Most rogue extensions bombard people with ads, but the most malicious steal login names and other valuable data.
Many of these extensions have hidden extras that cause trouble for people who install them, said UC Santa Barbara computer scientist Alexandros Kapravelos, who worked with Google on the rogue extensions project.
The research found that malicious extensions were available for every major browser.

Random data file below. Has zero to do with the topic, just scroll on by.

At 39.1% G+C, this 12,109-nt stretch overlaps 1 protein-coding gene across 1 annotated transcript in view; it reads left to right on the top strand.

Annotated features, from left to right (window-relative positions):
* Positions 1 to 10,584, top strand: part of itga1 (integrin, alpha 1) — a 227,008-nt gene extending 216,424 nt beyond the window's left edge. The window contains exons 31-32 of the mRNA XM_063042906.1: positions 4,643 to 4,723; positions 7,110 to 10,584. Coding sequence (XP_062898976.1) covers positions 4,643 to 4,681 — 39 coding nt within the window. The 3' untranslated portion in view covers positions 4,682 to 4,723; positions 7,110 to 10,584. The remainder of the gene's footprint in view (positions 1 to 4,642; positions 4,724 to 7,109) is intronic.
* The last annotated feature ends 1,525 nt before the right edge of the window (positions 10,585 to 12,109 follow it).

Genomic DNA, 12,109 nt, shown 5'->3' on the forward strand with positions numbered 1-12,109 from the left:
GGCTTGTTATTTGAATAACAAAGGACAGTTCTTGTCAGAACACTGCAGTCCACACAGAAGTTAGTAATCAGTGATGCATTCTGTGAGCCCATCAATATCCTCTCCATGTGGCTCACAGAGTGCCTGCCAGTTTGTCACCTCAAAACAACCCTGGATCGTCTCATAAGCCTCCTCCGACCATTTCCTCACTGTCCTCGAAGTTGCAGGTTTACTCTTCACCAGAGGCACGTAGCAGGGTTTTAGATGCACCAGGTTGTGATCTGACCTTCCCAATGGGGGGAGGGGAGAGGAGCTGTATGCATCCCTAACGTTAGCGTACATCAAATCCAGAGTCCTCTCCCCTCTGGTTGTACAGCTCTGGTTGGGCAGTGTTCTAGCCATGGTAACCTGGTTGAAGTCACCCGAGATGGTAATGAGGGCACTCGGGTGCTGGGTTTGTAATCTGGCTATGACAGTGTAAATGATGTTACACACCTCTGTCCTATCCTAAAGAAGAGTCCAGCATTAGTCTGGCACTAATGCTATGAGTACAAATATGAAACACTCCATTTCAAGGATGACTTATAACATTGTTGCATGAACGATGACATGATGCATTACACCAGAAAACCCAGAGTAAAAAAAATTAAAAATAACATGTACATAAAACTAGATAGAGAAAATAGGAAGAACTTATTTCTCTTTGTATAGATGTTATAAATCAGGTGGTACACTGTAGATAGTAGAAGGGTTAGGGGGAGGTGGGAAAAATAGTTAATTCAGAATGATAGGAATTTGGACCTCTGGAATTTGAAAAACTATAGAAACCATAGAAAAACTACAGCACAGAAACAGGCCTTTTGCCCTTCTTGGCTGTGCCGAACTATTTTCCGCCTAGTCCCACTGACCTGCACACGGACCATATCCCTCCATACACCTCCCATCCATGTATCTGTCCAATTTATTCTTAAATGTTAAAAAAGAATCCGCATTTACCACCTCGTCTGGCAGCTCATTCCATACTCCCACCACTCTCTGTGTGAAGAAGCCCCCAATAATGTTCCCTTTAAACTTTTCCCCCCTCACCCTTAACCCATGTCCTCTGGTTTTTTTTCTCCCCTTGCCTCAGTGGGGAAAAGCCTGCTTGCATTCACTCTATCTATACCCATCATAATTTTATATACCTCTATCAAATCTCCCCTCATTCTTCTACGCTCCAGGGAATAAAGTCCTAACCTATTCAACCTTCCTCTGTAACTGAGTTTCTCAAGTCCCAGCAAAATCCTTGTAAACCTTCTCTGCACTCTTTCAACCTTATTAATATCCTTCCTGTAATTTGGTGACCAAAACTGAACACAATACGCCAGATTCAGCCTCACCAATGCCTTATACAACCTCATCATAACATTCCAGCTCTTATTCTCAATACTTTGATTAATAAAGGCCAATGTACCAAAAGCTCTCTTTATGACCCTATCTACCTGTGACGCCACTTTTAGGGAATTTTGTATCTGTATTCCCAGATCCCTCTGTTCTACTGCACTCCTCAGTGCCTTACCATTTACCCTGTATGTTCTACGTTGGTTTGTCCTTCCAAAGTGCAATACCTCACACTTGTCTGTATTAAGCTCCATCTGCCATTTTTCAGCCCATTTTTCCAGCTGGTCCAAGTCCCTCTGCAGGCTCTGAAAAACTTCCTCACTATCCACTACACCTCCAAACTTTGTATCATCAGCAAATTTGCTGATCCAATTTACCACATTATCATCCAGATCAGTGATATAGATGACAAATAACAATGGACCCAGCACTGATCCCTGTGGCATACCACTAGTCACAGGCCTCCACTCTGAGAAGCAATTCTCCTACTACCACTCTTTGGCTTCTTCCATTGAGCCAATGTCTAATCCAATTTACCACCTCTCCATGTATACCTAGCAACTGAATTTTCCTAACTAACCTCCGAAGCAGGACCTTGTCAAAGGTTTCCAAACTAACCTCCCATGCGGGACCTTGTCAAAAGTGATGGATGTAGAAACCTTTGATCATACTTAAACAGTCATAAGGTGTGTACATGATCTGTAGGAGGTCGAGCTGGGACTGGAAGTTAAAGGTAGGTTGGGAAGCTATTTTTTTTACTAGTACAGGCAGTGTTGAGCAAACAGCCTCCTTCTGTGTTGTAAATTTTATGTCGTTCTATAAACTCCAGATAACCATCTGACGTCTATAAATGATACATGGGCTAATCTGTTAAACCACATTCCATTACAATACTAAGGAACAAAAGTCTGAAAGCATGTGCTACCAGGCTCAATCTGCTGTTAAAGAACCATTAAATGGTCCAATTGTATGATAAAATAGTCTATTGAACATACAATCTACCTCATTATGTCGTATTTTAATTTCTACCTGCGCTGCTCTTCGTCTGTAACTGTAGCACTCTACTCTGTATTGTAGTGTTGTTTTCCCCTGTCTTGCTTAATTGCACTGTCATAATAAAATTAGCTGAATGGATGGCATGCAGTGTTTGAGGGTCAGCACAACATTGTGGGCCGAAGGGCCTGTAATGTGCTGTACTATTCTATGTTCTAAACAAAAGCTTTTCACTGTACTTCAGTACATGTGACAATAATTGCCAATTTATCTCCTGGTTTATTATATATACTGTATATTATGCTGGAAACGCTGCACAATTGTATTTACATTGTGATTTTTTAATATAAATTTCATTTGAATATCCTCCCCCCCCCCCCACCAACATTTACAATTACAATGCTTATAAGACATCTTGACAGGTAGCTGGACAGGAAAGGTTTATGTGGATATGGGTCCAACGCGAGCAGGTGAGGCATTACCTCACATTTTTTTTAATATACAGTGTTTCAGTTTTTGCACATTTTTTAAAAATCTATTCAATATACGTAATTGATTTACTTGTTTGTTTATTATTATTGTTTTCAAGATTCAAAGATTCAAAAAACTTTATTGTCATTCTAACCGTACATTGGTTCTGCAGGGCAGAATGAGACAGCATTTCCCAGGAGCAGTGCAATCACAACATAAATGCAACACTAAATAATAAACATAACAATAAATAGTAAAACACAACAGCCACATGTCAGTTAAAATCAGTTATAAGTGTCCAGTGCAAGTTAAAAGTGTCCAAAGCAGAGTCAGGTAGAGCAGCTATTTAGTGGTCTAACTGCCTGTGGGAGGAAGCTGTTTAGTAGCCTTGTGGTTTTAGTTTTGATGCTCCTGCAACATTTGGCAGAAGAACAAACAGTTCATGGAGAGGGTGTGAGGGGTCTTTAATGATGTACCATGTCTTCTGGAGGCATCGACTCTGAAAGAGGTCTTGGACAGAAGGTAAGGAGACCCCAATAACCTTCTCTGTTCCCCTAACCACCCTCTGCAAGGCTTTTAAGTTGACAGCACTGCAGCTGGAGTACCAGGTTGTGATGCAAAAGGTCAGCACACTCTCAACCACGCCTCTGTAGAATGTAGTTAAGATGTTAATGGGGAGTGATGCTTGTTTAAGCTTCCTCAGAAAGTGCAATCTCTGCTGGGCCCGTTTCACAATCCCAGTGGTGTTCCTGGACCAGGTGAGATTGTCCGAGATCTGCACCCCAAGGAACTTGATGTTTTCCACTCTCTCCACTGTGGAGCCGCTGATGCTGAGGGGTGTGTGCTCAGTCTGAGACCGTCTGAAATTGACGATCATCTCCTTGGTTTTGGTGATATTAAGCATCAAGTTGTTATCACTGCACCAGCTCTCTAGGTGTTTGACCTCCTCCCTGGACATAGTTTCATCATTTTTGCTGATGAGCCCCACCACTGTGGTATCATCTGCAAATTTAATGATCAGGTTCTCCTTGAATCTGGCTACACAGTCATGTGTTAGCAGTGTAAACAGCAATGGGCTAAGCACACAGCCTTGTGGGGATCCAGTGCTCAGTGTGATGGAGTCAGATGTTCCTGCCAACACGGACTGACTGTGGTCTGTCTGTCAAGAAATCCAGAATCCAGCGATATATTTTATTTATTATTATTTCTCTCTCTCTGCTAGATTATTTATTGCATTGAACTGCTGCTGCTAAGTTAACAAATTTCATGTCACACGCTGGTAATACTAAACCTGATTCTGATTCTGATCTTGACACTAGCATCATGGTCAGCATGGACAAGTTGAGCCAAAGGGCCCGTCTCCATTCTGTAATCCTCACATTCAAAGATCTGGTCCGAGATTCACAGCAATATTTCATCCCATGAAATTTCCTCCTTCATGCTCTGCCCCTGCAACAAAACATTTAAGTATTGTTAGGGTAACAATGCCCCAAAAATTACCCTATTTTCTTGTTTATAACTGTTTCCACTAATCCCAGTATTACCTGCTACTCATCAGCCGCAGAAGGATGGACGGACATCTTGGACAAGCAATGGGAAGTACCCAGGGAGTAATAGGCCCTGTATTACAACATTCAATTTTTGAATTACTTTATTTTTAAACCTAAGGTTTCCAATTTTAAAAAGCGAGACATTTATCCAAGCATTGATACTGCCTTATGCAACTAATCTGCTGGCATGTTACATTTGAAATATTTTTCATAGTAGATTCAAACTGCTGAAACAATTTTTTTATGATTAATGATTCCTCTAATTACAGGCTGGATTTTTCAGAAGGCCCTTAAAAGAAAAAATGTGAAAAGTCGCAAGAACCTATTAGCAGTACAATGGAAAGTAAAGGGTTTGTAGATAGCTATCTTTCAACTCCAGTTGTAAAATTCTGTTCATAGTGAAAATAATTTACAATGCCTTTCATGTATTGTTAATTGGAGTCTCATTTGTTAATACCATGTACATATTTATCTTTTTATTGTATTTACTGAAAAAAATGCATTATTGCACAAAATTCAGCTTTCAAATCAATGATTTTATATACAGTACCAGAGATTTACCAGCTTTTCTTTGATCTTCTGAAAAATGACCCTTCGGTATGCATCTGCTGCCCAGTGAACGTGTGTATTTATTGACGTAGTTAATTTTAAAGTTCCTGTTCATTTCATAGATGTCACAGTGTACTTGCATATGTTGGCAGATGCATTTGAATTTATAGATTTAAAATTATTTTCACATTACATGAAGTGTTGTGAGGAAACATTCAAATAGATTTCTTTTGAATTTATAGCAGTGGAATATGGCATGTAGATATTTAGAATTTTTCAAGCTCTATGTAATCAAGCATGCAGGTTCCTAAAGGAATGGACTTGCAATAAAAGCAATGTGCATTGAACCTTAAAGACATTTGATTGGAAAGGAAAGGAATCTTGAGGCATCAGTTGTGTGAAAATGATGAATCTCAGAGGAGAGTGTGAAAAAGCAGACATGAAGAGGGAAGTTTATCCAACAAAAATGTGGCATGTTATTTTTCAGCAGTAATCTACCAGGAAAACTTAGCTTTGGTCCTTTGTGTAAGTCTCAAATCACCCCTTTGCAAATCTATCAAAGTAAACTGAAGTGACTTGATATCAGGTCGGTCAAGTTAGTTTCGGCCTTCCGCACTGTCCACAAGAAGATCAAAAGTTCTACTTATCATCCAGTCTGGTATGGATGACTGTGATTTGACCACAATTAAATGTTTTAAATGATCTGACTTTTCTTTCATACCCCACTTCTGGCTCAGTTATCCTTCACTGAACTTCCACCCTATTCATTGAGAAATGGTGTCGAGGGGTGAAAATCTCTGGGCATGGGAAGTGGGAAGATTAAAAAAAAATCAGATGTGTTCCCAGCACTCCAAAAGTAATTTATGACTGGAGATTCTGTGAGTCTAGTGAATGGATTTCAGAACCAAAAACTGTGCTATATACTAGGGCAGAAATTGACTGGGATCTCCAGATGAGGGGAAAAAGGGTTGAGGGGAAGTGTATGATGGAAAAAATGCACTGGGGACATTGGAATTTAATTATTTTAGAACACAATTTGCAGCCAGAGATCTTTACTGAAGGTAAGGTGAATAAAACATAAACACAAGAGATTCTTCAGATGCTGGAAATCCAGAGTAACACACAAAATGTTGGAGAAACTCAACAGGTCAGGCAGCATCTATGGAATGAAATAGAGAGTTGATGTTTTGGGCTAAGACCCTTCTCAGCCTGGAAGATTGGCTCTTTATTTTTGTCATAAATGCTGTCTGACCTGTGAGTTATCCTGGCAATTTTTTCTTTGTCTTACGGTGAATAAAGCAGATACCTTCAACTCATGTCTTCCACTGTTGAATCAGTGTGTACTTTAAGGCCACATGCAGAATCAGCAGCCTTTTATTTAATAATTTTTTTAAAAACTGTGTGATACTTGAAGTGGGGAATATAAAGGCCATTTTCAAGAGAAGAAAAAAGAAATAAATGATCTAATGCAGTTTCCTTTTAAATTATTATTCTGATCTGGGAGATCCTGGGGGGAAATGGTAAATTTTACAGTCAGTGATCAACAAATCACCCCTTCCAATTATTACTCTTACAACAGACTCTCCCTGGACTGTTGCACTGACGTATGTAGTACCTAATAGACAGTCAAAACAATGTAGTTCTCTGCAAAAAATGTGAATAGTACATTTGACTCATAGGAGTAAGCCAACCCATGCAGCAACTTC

Preliminary results revealed that 5% of people accessing Google every day have been caught out by at least one malicious extension.
Some bad extensions were easy to spot, he said, because they were so obviously written to steal saleable data such as bitcoins, bank logins or personal data.
Mr Kapravelos said Google had acted on the early findings of the research by removing 192 actively malicious extensions from its Chrome catalogue.